The Church, Depression and Anxiety
May Jarrid Wilson’s tragic death continue communicating his life’s life-giving message.
September is National Suicide Prevention Month #NSPM. This year, September 8th through the 14th was National Suicide Prevention Week #NSPW, and September 10th was World Suicide Prevention Day #WSPD. At no point in the calendar year is more emphasis placed on raising suicide awareness and prevention.
Nothing communicates so clearly, however, as when tragedy comes home.
Monday, Christendom learned one of our own, 30-year-old Southern California megachurch pastor and mental health advocate, Jarrid Wilson, took his own life.
As is so often the case, Jarrid ministered most effectively in an area where he himself struggled. He was very open and transparent about his battle with depression.
Shortly before his death, Jarrid tweeted: “Loving Jesus doesn’t always cure suicidal thoughts. Loving Jesus doesn’t always cure depression, But that doesn’t mean Jesus doesn’t offer us companionship and comfort. He ALWAYS does that.”
Hours after his death, Jarrid’s wife Julianne posted, “Suicide doesn’t get the last word. I won’t let it. You always said ‘Hope gets the last word. Jesus gets the last word.’”
Believers, let us honor Jarrid’s life and ministry by heeding those words.
For far too long, mental health has been something of a red-headed stepchild in Christian circles. Depression is dismissed as sadness, its corresponding low energy and isolation signs of a weak faith. We have to be realistic: Depression is a disease—and one of the leading causes of death in the United States.
Thanks to advances in neuroscience and technology, our understanding of the brain and its maladies is improving. New and improving treatment methods—EMDR, Cognitive Behavioral, Equine, Body Movement, and Art Therapies, for instance—have all been highly effective.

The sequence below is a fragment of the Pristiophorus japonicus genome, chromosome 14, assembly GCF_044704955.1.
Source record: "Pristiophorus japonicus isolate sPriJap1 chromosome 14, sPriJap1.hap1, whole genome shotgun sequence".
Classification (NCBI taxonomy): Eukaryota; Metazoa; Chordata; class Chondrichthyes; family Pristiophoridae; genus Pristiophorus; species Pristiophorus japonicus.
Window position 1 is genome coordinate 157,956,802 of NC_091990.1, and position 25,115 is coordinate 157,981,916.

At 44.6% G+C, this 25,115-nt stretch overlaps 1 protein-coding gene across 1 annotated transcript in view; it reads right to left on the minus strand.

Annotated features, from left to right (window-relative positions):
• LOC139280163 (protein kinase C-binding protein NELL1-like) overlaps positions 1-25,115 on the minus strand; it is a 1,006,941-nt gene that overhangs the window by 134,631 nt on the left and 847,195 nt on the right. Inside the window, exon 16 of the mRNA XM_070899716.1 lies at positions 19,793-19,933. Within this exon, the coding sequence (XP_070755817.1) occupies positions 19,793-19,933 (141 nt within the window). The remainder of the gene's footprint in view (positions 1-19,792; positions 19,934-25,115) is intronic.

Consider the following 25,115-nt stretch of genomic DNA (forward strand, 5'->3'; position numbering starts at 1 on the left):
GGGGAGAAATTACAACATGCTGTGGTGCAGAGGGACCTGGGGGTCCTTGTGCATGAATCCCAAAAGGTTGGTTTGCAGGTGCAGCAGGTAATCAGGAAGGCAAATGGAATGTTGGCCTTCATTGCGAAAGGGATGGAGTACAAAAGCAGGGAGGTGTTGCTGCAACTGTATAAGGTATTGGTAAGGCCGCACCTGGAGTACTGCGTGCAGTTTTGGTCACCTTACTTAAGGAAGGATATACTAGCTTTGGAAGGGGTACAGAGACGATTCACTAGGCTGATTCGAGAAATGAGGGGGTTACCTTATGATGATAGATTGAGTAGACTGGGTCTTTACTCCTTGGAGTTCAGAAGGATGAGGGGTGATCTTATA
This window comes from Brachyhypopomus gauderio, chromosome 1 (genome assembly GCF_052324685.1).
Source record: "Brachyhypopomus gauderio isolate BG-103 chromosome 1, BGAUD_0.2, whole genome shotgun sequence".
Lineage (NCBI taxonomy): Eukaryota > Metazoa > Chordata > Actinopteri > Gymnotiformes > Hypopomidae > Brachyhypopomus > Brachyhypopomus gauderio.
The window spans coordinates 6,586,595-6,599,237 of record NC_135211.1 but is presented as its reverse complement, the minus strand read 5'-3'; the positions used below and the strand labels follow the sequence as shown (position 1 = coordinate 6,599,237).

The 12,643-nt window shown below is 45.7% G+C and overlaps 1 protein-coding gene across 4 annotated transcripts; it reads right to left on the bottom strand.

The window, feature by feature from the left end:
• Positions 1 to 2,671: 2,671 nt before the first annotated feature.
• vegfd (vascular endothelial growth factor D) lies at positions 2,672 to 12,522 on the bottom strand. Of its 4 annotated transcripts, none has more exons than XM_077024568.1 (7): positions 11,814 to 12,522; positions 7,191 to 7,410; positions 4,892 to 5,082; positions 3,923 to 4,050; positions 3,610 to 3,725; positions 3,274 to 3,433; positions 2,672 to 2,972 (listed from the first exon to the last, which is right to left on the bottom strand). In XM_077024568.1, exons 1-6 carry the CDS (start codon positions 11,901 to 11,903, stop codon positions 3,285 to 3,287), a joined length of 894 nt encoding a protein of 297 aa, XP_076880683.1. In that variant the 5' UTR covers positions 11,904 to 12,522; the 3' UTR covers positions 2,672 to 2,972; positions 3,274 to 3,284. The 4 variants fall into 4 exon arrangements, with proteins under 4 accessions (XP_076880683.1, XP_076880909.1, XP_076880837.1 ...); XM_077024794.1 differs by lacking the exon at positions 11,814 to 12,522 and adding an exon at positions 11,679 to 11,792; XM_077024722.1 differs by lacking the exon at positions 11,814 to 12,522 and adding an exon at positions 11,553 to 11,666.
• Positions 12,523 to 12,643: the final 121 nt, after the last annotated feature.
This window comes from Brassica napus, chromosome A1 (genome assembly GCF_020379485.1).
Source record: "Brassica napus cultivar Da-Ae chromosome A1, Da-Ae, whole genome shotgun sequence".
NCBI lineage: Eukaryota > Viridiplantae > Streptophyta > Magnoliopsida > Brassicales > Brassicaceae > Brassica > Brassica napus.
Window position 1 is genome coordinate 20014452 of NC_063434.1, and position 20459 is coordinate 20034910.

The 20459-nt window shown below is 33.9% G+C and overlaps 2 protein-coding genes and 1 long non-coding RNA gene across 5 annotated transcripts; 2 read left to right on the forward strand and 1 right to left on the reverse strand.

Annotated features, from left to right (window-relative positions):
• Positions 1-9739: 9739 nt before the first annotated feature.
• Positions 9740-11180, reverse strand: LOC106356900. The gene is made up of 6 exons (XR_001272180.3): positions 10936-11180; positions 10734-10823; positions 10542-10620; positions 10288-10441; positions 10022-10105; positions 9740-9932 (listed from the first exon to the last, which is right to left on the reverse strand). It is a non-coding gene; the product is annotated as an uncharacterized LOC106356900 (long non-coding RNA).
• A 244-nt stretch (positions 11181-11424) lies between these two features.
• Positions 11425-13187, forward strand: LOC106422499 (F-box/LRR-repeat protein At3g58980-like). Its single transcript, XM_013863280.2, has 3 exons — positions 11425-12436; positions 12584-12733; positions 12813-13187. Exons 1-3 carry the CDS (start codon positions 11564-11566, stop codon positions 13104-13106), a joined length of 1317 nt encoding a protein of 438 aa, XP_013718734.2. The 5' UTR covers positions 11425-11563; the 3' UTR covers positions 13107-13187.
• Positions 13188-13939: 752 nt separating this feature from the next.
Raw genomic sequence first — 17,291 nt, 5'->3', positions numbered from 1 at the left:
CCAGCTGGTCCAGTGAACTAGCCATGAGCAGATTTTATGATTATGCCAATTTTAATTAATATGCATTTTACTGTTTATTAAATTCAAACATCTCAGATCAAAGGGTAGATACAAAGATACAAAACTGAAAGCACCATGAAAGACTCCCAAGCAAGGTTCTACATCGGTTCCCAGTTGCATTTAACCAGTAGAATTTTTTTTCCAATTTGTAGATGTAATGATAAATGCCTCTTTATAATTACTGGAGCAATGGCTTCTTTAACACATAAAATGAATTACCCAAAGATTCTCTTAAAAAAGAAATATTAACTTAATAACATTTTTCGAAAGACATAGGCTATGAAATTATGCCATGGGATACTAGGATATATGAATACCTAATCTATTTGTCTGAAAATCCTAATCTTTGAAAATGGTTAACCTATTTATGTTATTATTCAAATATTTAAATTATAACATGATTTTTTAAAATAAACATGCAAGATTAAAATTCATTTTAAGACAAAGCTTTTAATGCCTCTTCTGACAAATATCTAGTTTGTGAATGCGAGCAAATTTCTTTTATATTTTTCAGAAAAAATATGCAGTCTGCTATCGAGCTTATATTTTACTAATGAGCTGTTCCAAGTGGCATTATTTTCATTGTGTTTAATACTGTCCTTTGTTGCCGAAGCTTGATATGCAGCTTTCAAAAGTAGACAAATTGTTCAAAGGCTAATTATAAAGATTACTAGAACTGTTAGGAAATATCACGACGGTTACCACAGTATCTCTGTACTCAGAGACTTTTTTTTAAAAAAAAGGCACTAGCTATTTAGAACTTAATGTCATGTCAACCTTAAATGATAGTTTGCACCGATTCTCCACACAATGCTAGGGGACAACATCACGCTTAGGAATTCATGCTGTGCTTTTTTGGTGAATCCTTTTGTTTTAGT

But because God holds all truth—having knit us together in the womb, ordained each of our days, and given our lives value, purpose and meaning—when we combine the power of the Holy Spirit with the latest in medical technologies and mental health therapies to holistically treat mind, body and spirit, miracles happen.
Where depression and anxiety are concerned, there is hope.
Suicide is the bitter fruit of depression and anxiety. To prevent this awful fruit, we have to get to its root—trauma. We live in a fallen world; bad things happen and some of us experience this more than others. When we experience trauma, the enemy attacks our primary identity as a child of God by planting seeds of shame. We buy into his lies, concluding: “I’m no good. I’ll never be good enough. If people really knew me, they’d never love me. No one loves me. No one understands me. Not even God.”
As the lies take hold and shame mounts, it impacts every area of our lives. We start to make decisions based on fear, not truth. This, manifests itself in isolation. We are not built to be alone. We were created for relationships, with God and with others. Love is the essence. When we lose sight of love, we experience hopelessness and despair, suicidality and death.
We need to take the enemy’s lies where they belong, planting them at the foot of the cross of Jesus Christ. There we find the wherewithal to say, “You know what, Devil, you’re right, I’ll never be perfect. But that’s not a conversation we’re going to have; you take that up with my Father, the Sovereign God of the Universe. I’m His. End of story. End of conversation.”
This is a result attainable through the combination of God’s truth and proper administration and application of today’s medical and mental health advances. And I can speak to this, because I see these miracles occur every day.
“Jarrid loved the Lord and had a servant’s heart,” Senior Pastor Greg Laurie wrote on Harvest Fellowship’s website. “He was vibrant, positive, and was always serving and helping others. He wanted to especially help those who were dealing with suicidal thoughts.”
May his testimony in life, ministry and death speak to us all: Depression and anxiety don’t have the last word.